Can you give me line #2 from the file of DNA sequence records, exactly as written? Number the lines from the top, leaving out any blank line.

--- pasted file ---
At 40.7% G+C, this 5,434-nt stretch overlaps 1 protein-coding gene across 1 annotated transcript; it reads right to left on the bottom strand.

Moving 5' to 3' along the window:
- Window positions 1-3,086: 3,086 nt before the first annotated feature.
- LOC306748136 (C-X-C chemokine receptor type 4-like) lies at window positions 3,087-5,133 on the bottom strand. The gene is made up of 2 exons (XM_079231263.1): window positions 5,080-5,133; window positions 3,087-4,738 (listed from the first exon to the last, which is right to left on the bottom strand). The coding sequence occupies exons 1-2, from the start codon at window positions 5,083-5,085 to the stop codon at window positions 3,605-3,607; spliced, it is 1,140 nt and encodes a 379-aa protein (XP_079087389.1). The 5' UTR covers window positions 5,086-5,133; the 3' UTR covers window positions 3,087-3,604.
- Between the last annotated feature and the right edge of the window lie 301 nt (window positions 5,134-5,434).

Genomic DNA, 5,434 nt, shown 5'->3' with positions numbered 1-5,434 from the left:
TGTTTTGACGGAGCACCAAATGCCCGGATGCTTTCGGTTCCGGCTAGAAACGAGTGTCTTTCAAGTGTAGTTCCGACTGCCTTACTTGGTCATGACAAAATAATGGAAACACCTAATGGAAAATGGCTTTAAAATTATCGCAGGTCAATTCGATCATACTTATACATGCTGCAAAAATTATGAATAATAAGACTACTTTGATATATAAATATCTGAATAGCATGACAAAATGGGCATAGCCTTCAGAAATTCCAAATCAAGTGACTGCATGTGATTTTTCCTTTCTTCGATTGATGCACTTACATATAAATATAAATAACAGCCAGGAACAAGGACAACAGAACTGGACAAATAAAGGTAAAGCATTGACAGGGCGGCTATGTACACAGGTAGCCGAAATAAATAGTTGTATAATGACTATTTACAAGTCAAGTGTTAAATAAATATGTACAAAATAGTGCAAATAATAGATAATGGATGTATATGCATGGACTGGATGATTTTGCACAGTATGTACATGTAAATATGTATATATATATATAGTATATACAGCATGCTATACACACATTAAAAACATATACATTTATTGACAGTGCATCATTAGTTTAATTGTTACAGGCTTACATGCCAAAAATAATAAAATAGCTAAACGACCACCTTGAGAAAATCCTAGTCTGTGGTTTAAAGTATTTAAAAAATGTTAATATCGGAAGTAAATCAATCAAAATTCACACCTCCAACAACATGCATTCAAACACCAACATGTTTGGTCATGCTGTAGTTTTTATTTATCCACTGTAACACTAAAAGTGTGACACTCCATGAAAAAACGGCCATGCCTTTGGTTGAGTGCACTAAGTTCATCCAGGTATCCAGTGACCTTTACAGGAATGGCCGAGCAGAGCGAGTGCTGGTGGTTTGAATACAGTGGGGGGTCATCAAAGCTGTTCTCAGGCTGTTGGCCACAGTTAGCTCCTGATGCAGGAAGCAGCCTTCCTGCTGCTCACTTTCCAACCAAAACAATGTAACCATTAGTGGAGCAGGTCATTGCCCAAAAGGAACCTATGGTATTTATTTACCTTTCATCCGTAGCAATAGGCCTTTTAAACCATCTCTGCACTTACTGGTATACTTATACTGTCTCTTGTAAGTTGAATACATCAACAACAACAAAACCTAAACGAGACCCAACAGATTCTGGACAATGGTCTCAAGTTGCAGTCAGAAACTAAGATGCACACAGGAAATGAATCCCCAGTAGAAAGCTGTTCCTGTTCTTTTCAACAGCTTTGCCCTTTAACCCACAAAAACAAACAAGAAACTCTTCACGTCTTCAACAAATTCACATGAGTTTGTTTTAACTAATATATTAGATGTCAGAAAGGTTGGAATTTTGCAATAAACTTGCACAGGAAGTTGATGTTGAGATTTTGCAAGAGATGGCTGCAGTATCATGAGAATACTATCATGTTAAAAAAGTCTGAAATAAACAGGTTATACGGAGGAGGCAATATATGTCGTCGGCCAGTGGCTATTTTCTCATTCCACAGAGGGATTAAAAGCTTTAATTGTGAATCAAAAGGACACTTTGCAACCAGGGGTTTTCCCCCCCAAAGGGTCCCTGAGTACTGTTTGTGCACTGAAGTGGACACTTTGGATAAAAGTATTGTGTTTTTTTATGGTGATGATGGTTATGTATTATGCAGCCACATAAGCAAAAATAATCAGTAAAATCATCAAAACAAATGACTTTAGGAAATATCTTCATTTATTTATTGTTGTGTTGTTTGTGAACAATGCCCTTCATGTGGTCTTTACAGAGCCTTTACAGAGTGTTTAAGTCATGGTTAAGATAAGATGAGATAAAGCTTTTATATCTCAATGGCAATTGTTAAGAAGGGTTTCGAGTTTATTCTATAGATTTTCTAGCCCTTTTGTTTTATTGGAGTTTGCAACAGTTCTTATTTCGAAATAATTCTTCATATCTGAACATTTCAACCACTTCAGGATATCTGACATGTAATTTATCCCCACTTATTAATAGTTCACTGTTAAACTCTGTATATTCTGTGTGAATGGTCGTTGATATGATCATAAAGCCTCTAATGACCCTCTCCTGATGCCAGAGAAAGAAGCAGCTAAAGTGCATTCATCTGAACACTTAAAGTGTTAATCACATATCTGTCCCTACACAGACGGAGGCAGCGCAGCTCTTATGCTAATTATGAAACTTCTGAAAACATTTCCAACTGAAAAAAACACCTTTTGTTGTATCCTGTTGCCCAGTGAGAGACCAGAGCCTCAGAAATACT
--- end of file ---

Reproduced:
Moving 5' to 3' along the window: